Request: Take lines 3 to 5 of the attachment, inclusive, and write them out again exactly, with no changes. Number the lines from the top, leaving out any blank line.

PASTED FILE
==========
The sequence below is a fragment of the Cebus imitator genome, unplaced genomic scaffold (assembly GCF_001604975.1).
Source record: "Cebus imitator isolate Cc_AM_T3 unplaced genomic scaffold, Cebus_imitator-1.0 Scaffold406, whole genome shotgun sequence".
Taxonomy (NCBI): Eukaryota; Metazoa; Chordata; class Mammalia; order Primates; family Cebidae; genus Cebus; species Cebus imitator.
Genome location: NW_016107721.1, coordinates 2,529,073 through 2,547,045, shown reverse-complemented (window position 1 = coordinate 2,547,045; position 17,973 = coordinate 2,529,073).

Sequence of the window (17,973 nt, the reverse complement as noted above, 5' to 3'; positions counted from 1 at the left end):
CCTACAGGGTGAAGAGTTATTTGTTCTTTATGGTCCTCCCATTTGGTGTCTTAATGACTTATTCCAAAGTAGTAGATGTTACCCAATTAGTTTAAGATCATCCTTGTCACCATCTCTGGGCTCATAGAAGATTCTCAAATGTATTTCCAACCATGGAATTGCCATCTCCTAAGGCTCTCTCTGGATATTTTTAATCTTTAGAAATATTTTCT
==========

Taxonomy (NCBI): Eukaryota; Metazoa; Chordata; class Mammalia; order Primates; family Cebidae; genus Cebus; species Cebus imitator.
Genome location: NW_016107721.1, coordinates 2,529,073 through 2,547,045, shown reverse-complemented (window position 1 = coordinate 2,547,045; position 17,973 = coordinate 2,529,073).

Sequence of the window (17,973 nt, the reverse complement as noted above, 5' to 3'; positions counted from 1 at the left end):